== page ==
• Saddam Hussein underwent surgery about two weeks ago to repair a hernia and is reported to have made a full recovery today.
  • October 14
    • Two suicide bombers penetrate the highly guarded green zone in Baghdad and detonate bombs in their backpacks. 5 are killed, 4 of them Americans. 20 others are wounded. Tawhid and Jihad, a group connected to al-Zarqawi, claim responsibility. The bombers are reportedly Jordanians. This is the first successful attack in the green zone. AP
    • Ansar al-Sannah Army posts a video shoing the beheading of a Turkish driver. AP
    • U.S. warplanes strike three sites in Fallujah, supposedly being used by al-Zarqawi. The Fallujah General Hospital reports 5 dead and 16 wounded from the attacks. AP
    • A delegation from Fallujah suspended negotiations with the Iraqi Interim Government. Abu Asaad, spokesmen for the religious council of Fallujah, said that they couldn't meet the demands of prime minister Allawi to hand over al-Zarqawi. "Since we exhausted all peaceful solutions, the city is now ready to bear arms and defend its religion and honor and it's not afraid of Allawi's statements," Asaad said in a live interview with Al-Jazeera television. Because Abu Asaad used the word "suspend", there is some hope for a continuation. AP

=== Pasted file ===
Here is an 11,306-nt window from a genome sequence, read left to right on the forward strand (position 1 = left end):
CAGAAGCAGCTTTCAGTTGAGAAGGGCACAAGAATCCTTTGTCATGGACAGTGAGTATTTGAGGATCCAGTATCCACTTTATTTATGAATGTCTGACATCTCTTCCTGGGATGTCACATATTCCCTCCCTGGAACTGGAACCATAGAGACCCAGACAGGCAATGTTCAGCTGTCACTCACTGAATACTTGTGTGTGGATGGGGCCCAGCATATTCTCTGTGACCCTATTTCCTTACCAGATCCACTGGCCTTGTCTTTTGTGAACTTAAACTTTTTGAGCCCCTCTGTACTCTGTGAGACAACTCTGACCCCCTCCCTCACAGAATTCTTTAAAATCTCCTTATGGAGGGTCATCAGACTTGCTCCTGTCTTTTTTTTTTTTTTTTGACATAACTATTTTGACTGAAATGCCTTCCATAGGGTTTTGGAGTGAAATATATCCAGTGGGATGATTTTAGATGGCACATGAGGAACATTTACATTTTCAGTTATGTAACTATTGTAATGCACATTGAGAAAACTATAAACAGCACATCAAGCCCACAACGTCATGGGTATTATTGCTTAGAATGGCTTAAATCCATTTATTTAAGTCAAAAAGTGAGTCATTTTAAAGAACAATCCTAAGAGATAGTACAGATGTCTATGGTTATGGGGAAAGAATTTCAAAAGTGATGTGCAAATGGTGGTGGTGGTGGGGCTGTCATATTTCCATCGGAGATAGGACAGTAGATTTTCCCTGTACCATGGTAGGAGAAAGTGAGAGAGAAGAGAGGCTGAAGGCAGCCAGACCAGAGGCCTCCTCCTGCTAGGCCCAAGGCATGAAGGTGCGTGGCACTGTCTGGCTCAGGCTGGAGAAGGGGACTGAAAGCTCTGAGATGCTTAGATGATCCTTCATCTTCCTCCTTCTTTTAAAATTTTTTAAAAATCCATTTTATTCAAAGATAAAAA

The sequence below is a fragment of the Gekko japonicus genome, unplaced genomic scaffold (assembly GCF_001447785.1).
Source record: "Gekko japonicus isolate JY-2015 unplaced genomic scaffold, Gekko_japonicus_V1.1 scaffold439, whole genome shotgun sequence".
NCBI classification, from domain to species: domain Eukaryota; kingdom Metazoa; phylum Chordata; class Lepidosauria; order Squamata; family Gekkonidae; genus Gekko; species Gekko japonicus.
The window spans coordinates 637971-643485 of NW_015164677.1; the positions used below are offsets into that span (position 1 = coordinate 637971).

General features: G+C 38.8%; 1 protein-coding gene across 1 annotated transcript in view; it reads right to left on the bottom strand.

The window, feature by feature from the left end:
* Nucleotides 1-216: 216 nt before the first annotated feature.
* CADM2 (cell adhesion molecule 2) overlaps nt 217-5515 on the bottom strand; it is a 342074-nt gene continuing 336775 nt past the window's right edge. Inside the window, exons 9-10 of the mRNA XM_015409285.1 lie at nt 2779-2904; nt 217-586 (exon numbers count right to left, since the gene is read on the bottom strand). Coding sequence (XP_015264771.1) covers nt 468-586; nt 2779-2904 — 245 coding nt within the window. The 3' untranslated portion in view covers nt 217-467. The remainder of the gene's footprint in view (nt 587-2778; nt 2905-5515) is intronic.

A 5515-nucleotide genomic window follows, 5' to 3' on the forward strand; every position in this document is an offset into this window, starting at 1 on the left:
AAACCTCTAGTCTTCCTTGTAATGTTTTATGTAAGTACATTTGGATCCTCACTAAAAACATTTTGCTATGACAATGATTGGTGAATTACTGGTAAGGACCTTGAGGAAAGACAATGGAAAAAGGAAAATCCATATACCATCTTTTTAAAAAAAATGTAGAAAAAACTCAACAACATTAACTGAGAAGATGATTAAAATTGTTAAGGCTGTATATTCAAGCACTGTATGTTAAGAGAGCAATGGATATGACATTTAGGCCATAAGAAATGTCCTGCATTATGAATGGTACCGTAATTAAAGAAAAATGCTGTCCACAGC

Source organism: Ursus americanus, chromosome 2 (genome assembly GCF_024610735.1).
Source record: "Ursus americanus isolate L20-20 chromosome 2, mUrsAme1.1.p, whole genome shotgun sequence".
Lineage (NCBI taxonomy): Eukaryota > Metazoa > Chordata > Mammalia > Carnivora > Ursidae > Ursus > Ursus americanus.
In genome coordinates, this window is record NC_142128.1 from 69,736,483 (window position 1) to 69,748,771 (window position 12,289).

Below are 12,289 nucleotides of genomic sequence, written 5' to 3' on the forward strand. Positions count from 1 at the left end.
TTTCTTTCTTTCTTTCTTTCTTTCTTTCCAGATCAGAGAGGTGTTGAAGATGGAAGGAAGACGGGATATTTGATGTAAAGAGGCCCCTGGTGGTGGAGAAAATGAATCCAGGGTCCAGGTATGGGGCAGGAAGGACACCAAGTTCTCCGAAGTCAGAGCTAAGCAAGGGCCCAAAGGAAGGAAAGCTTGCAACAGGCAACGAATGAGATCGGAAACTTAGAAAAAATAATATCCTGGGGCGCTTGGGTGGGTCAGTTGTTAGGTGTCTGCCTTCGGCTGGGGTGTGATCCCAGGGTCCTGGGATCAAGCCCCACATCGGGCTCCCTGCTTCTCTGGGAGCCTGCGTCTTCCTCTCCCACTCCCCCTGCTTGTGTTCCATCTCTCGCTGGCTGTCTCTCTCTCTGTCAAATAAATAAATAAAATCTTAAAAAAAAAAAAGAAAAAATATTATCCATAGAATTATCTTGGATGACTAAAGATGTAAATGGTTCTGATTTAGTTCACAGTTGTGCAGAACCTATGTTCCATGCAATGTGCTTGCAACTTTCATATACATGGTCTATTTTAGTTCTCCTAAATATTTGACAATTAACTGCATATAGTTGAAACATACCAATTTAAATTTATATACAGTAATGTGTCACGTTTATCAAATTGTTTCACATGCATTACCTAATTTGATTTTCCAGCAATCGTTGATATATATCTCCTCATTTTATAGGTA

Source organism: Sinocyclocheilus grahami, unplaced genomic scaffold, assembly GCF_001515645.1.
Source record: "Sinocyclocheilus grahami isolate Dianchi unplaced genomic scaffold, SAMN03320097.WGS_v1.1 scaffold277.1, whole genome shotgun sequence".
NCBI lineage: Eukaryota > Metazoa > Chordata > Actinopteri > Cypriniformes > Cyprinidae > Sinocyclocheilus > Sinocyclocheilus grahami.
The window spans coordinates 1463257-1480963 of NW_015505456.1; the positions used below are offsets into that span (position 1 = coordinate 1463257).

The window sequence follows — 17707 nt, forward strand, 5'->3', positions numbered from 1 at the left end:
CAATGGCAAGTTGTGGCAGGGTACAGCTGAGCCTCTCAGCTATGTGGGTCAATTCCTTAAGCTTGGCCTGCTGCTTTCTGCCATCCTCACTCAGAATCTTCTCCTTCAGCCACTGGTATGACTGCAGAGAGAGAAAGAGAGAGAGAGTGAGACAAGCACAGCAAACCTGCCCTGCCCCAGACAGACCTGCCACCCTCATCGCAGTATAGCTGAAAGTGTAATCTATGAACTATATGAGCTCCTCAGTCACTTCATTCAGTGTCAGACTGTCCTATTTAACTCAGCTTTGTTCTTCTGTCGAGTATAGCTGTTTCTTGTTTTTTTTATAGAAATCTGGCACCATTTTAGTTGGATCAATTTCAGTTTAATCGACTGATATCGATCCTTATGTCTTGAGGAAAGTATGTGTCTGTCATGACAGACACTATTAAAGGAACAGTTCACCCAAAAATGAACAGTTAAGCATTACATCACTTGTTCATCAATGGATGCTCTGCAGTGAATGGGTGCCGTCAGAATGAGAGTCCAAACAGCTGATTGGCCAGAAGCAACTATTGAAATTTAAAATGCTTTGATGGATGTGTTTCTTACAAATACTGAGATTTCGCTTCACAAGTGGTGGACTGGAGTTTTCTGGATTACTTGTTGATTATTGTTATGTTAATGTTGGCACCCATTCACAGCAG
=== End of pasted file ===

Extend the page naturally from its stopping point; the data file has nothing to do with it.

• The U.S. responds to the suspension of talks with more air, artillery, and ground attacks. AP
  • October 15
    • The holy Muslim holiday of Ramadan begins. Coalition forces faced an increase in resistance during last year's Ramadan, and expect an increase of violence this year in Iraq.
    • A platoon in the 343rd Quartermaster Company refuses orders to convoy supplies from Tallil, Iraq to Taji, Iraq, citing safety concerns. They claim that their vehicles were unsafe and that the convoy isn't adequately protected. The Army launches an investigation. AP